Cooperating with the World Wine Trade Group

This Group has used a range of informal and formal mechanisms to lower regulatory trade barriers since 1998.

IRC option: Mutual recognition, Informal cooperation

Read more about the cooperation options

Policy area/sector: Trade, Agriculture

The World Wine Trade Group (WWTG) has successfully used a range of different informal and formal mechanisms to address specific regulatory trade barriers. This has required the the combined efforts of industry representatives, regulators and trade officials.

The group focused on common goals and objectives, combined with a practical focus on regulatory cooperation activities that build trust and confidence. This  meant that the WWTG has developed a portfolio of statements and agreements that have deepened regulatory cooperation over time. These statements and agreements are influencing global regulatory developments in relation to wine.

A partnership approach that grew trust and set clear priorities

The way that the group operates, with its joint and separate sessions is instrumental. For example, a wine regulators forum provides  an opportunity to discuss possible approaches to emerging regulatory issues. The WWTG works with other international public and private sector bodies to discuss public policy issues such as sustainability and how to reduce the harmful use of alcoholic beverages. It has also provided a platform to coordinate industry and government approaches to particular regulatory issues in infant wine markets (such as winemaking additives in Japan and China).

This partnership approach is driven by:

  • clear priorities about which issues and barriers could be usefully addressed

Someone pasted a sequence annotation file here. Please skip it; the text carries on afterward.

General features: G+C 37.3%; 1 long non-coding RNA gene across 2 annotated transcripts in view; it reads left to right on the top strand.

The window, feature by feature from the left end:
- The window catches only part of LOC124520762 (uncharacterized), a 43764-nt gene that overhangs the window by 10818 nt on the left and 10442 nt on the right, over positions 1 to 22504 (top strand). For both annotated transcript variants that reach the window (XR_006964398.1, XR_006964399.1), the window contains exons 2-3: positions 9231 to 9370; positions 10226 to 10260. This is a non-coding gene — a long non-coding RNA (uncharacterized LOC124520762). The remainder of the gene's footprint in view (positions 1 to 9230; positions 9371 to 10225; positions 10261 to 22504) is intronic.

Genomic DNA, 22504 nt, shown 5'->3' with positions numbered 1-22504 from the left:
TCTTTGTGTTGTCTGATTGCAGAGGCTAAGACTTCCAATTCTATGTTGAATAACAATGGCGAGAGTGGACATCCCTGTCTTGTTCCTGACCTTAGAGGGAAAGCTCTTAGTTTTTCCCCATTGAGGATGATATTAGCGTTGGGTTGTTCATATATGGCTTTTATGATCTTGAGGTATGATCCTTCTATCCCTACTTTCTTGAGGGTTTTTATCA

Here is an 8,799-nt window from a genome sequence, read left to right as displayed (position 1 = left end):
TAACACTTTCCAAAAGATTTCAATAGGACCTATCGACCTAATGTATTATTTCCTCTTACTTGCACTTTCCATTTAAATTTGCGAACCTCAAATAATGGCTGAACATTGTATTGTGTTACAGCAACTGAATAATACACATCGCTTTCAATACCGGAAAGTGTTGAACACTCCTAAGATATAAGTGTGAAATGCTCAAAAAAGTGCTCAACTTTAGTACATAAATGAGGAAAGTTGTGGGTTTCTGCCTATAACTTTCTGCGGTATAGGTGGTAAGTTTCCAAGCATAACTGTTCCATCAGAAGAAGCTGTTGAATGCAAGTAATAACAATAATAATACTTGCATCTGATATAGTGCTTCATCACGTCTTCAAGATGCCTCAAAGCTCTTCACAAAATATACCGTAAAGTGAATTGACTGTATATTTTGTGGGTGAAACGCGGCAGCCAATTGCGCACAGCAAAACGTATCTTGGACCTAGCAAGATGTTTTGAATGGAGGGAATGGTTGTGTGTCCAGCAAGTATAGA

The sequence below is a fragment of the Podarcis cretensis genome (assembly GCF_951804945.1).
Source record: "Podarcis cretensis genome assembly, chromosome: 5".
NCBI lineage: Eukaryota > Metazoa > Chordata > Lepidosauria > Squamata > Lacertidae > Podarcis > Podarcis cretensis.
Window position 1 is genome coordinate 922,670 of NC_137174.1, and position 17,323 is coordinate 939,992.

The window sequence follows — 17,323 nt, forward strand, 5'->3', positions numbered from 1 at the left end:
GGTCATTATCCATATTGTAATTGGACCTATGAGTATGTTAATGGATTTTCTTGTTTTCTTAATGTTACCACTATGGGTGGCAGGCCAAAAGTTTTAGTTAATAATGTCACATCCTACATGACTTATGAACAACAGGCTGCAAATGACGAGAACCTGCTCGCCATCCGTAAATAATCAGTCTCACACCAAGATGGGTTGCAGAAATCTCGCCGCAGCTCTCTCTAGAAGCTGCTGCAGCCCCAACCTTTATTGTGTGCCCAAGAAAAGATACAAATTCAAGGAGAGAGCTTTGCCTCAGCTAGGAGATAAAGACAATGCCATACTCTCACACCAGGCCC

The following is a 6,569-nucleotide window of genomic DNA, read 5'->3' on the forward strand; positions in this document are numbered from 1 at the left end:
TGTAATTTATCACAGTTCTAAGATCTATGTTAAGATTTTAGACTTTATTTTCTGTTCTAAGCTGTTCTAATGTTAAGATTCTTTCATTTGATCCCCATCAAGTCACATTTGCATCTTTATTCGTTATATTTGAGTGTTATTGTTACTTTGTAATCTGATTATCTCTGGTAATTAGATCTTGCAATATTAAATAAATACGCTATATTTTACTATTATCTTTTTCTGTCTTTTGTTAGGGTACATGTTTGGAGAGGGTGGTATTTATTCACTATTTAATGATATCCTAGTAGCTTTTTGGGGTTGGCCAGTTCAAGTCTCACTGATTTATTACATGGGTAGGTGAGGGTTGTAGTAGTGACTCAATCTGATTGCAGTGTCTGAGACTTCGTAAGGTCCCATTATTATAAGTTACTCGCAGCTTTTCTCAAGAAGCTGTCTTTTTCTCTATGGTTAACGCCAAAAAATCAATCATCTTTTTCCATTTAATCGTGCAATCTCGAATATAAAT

• building knowledge and trust which allowed it to move from finding agreement on technical matters to more difficult or general issues.

The WWTG has invited country representatives to observe its meetings and has activelysought opportunities to extend its trade facilitation philosophy to other countries. An important initiative has been the development of the APEC Wine Regulators Forum (under the auspices of the APEC sub-committee on standards and conformance).

Lessons learnt

What can we learn from a scheme that built trust and lowered trade barriers?

Start with common goals and objectives

The initial meetings of the WWTG provided both industry and regulators an opportunity to take stock of emerging issues in relation to the global wine trade. From this they developed a strategic plan and integrated set of action plans to achieve the specific goals and objectives. The industry plan was renewed in 2010 and 2015. It has driven and focused discussions on issues that need to be addressed.

Share information

Information sharing has been an important feature of WWTG meetings. Discussions within the group have resulted in a better collective understanding of market developments and international trade issues affecting the global wine trade, and  the range of possible responses to these issues.

Industry and regulators must work together